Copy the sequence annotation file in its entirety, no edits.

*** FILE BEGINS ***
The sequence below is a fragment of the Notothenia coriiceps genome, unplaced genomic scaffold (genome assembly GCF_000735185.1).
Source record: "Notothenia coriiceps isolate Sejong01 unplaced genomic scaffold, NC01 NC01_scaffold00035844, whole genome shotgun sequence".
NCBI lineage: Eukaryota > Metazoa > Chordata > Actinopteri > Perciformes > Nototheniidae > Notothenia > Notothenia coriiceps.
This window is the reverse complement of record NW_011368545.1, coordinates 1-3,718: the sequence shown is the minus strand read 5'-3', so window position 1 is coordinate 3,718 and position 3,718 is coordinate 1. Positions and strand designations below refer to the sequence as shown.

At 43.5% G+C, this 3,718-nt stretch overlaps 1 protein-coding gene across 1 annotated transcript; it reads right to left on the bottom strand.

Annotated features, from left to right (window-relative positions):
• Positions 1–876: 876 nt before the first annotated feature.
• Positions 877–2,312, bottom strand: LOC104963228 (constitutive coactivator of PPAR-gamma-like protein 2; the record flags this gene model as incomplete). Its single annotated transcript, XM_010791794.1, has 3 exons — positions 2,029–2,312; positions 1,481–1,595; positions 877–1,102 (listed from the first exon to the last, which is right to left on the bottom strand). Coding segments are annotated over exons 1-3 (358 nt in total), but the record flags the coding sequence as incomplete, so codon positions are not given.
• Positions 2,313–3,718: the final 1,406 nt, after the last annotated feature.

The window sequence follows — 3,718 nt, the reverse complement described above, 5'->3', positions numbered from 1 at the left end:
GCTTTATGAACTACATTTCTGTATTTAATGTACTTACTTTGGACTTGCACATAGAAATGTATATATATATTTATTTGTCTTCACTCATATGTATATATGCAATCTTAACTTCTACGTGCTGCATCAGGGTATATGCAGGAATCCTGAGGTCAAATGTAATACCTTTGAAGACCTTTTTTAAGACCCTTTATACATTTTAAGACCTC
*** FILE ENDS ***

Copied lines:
The sequence below is a fragment of the Notothenia coriiceps genome, unplaced genomic scaffold (genome assembly GCF_000735185.1).
Source record: "Notothenia coriiceps isolate Sejong01 unplaced genomic scaffold, NC01 NC01_scaffold00035844, whole genome shotgun sequence".
NCBI lineage: Eukaryota > Metazoa > Chordata > Actinopteri > Perciformes > Nototheniidae > Notothenia > Notothenia coriiceps.
This window is the reverse complement of record NW_011368545.1, coordinates 1-3,718: the sequence shown is the minus strand read 5'-3', so window position 1 is coordinate 3,718 and position 3,718 is coordinate 1. Positions and strand designations below refer to the sequence as shown.

At 43.5% G+C, this 3,718-nt stretch overlaps 1 protein-coding gene across 1 annotated transcript; it reads right to left on the bottom strand.

Annotated features, from left to right (window-relative positions):
• Positions 1–876: 876 nt before the first annotated feature.
• Positions 877–2,312, bottom strand: LOC104963228 (constitutive coactivator of PPAR-gamma-like protein 2; the record flags this gene model as incomplete). Its single annotated transcript, XM_010791794.1, has 3 exons — positions 2,029–2,312; positions 1,481–1,595; positions 877–1,102 (listed from the first exon to the last, which is right to left on the bottom strand). Coding segments are annotated over exons 1-3 (358 nt in total), but the record flags the coding sequence as incomplete, so codon positions are not given.
• Positions 2,313–3,718: the final 1,406 nt, after the last annotated feature.

The window sequence follows — 3,718 nt, the reverse complement described above, 5'->3', positions numbered from 1 at the left end:
GCTTTATGAACTACATTTCTGTATTTAATGTACTTACTTTGGACTTGCACATAGAAATGTATATATATATTTATTTGTCTTCACTCATATGTATATATGCAATCTTAACTTCTACGTGCTGCATCAGGGTATATGCAGGAATCCTGAGGTCAAATGTAATACCTTTGAAGACCTTTTTTAAGACCCTTTATACATTTTAAGACCTC